October 22, 2008

Buried, but not dead

Remember these rules to avoid any more trouble in a bunker

If your ball is buried, you may probe the sand and move loose impediments (pebbles, leaves, etc.) until a sufficient portion of the ball is visible to play a shot. If too much sand is removed, the ball must be covered up until only part of the ball is visible. (Rule 12-1)

You cannot ground your club or touch the sand with your hand to test the surface or to remove a loose impediment. But you can touch the sand to look for a buried ball, to prevent yourself from falling, to remove an obstruction (a soda can or cigarette butt, for instance) and to put down a club. However, these exemptions don't apply if, in doing so, you test the surface or improve your lie. The penalty is two shots in stroke play or loss of hole in match play. (Rule 13-4)

If you play a wrong ball from a bunker, you lose the hole in match play or incur a two-shot penalty in stroke play. (Rule 15-3)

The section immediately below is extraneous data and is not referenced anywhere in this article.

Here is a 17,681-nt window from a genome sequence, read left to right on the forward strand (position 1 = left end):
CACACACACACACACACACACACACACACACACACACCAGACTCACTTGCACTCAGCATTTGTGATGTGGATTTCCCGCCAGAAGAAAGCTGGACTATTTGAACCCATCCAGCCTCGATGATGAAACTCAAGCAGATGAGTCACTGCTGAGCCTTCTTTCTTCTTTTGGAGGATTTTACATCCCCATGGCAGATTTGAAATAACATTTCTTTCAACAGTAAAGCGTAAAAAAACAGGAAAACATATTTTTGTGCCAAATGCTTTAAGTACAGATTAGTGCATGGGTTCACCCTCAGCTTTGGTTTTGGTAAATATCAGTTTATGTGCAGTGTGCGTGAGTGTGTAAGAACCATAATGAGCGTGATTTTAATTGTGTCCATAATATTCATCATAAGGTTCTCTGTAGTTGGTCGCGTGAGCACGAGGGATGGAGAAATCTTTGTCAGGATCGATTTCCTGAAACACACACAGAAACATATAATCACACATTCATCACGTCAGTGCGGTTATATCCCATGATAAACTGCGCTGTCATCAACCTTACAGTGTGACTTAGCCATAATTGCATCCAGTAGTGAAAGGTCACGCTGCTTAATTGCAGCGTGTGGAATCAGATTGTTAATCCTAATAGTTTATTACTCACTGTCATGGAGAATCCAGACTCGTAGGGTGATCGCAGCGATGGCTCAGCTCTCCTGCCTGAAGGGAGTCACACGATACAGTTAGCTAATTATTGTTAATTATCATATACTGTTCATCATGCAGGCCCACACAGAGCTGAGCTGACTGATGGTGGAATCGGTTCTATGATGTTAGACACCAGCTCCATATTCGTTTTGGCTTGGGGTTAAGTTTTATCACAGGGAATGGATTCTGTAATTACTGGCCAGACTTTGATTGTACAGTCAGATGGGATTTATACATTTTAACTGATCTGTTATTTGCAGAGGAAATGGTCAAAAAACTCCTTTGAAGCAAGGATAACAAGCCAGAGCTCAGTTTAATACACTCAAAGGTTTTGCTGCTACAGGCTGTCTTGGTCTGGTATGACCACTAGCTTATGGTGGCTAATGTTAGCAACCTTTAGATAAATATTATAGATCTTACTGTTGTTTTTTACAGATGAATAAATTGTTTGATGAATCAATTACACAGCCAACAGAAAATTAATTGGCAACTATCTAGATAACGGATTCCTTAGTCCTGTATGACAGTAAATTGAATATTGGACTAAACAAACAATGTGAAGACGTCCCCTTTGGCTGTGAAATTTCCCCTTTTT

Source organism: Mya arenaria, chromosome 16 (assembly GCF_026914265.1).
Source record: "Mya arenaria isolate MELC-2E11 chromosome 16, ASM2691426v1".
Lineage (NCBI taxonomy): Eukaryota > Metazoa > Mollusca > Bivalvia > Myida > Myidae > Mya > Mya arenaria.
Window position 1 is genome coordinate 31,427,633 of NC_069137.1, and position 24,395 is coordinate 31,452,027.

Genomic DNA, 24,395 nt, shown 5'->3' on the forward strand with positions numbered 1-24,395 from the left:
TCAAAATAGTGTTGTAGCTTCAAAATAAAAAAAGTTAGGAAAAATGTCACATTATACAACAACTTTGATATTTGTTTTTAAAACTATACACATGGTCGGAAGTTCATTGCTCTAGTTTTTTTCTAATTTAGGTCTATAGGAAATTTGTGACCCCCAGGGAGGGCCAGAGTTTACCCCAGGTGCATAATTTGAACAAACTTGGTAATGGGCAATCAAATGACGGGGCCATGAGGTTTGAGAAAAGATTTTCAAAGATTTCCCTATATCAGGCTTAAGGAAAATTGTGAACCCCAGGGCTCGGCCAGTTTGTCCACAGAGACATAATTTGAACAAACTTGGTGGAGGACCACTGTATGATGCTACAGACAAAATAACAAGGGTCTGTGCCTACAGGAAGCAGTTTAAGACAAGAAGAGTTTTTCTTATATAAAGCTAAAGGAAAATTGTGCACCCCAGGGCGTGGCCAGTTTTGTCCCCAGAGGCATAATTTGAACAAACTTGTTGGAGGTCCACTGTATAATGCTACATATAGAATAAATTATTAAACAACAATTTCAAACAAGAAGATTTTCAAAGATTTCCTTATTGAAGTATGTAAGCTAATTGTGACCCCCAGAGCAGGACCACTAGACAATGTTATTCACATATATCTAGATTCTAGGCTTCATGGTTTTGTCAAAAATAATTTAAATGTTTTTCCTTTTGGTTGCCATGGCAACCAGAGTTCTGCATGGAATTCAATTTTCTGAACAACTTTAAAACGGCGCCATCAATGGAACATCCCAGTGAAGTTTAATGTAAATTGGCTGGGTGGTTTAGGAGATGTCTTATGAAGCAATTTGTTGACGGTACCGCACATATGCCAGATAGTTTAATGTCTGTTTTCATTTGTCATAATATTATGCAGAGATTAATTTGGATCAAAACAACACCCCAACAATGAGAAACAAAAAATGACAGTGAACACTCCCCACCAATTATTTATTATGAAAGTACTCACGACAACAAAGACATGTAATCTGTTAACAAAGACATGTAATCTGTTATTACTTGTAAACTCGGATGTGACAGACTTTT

Even during the backswing, you can't ground your club. (Rule 13-4)

Accidentally moving a loose impediment is OK as long as the impediment was not moved in making the backswing and you don't improve your stance, swing or the ball's lie. (Decision 13-4/13)

If your ball is in casual water, you may drop it in a dry area of the bunker (no penalty), no closer to the hole. If the bunker is under water, you may drop outside the bunker (penalty, one stroke), keeping the point where the ball lay between the hole and the spot on which the ball is dropped. (Rule 25-1)

If your ball moves as a result of shifting sand caused by taking a stance, add a penalty stroke and replace the ball. (Rule 18-2a)



__Q:__How many strokes do I have to give my dad when I play from the blue tees and he plays from the whites? My course handicap is 12, and his is 15, and the Course Rating is 70.5 from the blue and 69.0 from the white.

__A:__Your difference in course handi-caps is three shots, but you have to adjust your handicaps for the difference in the Course Rating. Your rating is 1.5 shots higher than Dad's. That rounds up to two shots, so you get 14 strokes (12+2) to his 15. Instead of giving him three shots, you give him only one, on the No. 1 handicap hole.

By Dean Knuth, Golf Digest Professional Advisor. Former senior director of the USGA handicap department, Knuth invented today's Course Rating and Slope system.